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Sri Lanka’s main opposition stands with government over war crimes

These are extracts from a speech in parliament on May 3 by Ranil Wickremesinghe, leader of Sri Lanka’s main opposition United National party (UNP), on the UN expert panel’s report on Sri Lanka’s war crimes (see full text here):

“We made it clear that we will whole-heartedly extend our cooperation to the government in respect of all genuine efforts to uphold our sovereignty and democracy.”

“The present situation is perhaps the single most difficult position we have faced externally since the [Indian] airdrops of 1987.

In whatever we do, we, as a responsible party in the Opposition are committed to putting the country first.

I do not intend to make political debating points on a partisan basis. The stakes are too high for this. We need to be unified and dignified in our response to what is a major challenge to our nation.

“India has issued a statement that they will engage with the Government of Sri Lanka on the issues contained in this Report. This is welcome. We must maintain good relations with our neighbours. I also appreciate the statement made by China, a good friend. It is also necessary to maintain similar engagements with other friendly countries. These countries helped us to defeat the LTTE, to freeze its financial resources and destroy its network in the western world.”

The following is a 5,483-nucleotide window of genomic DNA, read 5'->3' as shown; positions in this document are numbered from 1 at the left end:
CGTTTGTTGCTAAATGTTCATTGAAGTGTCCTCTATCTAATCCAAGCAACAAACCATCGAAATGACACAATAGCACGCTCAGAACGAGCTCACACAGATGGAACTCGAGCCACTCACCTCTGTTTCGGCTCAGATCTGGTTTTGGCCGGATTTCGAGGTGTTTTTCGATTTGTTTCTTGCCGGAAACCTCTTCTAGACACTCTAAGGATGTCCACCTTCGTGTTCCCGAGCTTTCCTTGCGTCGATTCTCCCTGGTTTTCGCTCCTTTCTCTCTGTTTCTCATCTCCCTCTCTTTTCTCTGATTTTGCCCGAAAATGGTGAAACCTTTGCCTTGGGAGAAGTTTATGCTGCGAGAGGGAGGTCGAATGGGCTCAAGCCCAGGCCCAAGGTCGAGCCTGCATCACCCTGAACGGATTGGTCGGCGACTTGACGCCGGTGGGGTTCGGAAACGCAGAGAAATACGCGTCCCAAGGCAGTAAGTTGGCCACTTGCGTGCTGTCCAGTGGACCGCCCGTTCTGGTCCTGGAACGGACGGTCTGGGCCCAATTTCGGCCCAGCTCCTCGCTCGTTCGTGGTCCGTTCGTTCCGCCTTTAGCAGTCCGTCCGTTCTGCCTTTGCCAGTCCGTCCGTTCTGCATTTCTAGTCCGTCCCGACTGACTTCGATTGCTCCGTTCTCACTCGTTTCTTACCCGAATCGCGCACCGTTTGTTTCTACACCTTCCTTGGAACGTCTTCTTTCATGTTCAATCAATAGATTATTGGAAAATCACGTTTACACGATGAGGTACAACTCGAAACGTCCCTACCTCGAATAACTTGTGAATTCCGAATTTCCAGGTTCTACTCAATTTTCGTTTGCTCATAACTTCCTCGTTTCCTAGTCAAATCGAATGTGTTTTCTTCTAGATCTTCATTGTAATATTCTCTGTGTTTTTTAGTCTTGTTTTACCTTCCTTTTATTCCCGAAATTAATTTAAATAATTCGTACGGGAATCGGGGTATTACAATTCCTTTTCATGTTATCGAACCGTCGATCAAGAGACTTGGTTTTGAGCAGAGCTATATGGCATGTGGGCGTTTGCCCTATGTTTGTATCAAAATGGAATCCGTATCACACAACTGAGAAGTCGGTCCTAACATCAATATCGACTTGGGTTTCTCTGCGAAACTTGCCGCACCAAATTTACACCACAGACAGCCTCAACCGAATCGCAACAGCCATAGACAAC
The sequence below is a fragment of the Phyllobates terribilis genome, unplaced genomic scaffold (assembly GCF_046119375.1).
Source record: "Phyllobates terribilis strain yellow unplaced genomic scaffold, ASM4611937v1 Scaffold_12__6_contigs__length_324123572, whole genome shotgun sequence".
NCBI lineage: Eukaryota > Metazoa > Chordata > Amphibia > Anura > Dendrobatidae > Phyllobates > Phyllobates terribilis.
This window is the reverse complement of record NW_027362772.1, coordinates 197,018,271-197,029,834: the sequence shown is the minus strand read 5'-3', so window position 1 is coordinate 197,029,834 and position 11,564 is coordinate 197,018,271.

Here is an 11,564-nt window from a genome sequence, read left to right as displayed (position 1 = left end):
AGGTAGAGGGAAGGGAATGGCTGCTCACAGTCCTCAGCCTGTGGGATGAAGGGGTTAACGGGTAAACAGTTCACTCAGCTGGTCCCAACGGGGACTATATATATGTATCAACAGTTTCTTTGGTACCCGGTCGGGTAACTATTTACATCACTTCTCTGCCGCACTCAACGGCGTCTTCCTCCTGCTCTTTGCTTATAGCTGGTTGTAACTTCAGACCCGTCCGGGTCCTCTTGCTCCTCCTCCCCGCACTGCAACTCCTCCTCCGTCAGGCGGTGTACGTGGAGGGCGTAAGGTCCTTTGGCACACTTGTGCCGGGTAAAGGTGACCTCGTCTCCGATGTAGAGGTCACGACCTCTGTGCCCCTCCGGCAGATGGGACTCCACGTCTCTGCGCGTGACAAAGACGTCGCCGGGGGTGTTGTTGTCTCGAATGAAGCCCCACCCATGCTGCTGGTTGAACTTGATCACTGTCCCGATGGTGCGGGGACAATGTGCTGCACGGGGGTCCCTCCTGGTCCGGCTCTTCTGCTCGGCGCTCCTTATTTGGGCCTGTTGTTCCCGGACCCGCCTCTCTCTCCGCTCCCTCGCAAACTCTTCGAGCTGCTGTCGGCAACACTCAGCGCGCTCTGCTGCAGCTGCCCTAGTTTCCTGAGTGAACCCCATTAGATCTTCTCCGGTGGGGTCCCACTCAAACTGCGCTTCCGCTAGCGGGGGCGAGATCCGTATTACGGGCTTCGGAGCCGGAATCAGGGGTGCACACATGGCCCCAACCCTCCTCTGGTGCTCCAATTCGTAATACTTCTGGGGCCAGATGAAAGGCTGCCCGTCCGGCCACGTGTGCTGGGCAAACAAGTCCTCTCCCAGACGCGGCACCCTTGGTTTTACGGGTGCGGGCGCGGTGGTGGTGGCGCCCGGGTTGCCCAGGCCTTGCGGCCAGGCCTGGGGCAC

“In conclusion at this crucial moment, I would like to remind ourselves of the apt quotation read by J R Jayawardene, who was then Prime Minister, when he made his last speech as a Member of Parliament: ‘Turn the search lights inwards, Be a lamp unto yourself, Hold fast to the truth; no harm can come to you in this life and the next.”

Premier Jayawardene amended Sri Lanka’s constitution in 1978 to create the office of the President; he then became its first occupant.

Just days before the 1983 Black July riots in which three thousand Tamils were massacred, mostly in the Colombo, and the rest driven out, this is what President Jayawardene told the Daily Telegraph (11 July 1983):

I am not worried about the opinion of the Tamil people.. now we cannot think of them, not about their lives or their opinion ... Really if I starve the Tamils out, the Sinhala people will be happy.

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